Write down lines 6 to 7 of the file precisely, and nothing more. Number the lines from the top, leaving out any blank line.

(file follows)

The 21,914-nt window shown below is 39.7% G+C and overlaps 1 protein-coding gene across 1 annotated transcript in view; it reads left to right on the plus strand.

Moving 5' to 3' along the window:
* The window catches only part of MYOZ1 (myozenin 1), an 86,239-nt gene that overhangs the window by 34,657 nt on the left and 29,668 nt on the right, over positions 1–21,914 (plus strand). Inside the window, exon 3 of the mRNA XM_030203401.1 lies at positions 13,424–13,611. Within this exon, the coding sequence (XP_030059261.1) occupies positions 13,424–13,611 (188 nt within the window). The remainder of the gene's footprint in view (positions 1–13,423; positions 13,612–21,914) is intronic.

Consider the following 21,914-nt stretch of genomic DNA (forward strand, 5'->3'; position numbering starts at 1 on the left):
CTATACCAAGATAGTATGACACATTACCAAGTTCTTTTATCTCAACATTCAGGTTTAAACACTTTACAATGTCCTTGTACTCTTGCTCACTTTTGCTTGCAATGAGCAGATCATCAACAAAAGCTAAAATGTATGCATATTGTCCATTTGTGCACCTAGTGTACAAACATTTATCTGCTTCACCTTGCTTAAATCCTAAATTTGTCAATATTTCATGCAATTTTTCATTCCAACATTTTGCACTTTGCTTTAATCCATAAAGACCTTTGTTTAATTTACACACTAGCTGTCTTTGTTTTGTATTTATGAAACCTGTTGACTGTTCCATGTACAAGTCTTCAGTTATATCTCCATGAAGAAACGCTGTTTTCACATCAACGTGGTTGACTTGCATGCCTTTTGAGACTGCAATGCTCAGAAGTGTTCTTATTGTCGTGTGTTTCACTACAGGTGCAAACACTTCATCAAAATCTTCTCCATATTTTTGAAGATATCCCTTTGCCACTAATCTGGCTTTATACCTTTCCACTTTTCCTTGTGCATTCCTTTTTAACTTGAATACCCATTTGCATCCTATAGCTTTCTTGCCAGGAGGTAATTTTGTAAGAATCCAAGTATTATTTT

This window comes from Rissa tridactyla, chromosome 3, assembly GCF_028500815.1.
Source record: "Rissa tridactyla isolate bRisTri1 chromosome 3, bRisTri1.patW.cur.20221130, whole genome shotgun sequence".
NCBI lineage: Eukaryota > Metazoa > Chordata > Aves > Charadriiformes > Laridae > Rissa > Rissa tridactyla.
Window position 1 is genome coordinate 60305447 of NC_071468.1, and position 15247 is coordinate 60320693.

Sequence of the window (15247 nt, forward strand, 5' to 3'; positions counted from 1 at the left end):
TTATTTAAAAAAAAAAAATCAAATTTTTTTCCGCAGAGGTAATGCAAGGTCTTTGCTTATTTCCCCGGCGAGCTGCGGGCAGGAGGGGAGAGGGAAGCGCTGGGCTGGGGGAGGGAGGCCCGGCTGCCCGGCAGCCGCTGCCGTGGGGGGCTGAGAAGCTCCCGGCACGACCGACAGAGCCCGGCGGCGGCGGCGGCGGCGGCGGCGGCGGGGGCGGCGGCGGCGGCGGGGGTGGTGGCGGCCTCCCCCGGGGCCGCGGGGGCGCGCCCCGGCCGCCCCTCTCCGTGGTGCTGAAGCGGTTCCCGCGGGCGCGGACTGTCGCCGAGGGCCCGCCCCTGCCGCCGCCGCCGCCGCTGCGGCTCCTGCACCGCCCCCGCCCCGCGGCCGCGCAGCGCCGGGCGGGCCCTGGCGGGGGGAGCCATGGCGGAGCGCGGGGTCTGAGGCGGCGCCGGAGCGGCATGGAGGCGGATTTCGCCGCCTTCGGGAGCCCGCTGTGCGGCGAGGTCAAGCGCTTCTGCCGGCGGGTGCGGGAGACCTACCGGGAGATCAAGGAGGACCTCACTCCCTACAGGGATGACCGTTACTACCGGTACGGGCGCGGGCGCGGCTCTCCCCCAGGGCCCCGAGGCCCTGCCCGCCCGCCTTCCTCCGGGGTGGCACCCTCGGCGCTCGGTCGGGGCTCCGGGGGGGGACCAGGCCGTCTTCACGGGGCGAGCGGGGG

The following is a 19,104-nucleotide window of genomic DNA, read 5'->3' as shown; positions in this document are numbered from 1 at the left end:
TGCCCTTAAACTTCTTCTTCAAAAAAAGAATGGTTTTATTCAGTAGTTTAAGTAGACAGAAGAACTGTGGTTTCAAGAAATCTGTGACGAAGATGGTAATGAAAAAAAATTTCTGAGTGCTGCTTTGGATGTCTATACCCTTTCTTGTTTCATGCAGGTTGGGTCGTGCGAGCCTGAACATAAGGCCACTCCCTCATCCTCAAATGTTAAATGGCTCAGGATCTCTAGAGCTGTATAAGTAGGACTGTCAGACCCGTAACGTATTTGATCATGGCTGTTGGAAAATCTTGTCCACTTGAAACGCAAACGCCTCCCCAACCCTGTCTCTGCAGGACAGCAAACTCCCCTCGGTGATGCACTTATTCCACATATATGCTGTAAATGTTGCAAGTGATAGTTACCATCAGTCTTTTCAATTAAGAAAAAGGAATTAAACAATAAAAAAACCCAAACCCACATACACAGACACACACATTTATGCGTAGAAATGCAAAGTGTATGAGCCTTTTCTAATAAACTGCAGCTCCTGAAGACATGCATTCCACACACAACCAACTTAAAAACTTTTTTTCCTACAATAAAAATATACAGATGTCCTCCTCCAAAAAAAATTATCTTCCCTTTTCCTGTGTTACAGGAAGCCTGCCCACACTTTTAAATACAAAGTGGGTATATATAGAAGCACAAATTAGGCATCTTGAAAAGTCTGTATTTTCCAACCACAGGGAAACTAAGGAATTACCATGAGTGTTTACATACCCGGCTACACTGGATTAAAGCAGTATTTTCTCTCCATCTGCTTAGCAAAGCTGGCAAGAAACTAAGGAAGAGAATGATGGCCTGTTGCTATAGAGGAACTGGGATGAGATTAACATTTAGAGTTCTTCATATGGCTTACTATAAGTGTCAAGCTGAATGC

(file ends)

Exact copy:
This window comes from Rissa tridactyla, chromosome 3, assembly GCF_028500815.1.
Source record: "Rissa tridactyla isolate bRisTri1 chromosome 3, bRisTri1.patW.cur.20221130, whole genome shotgun sequence".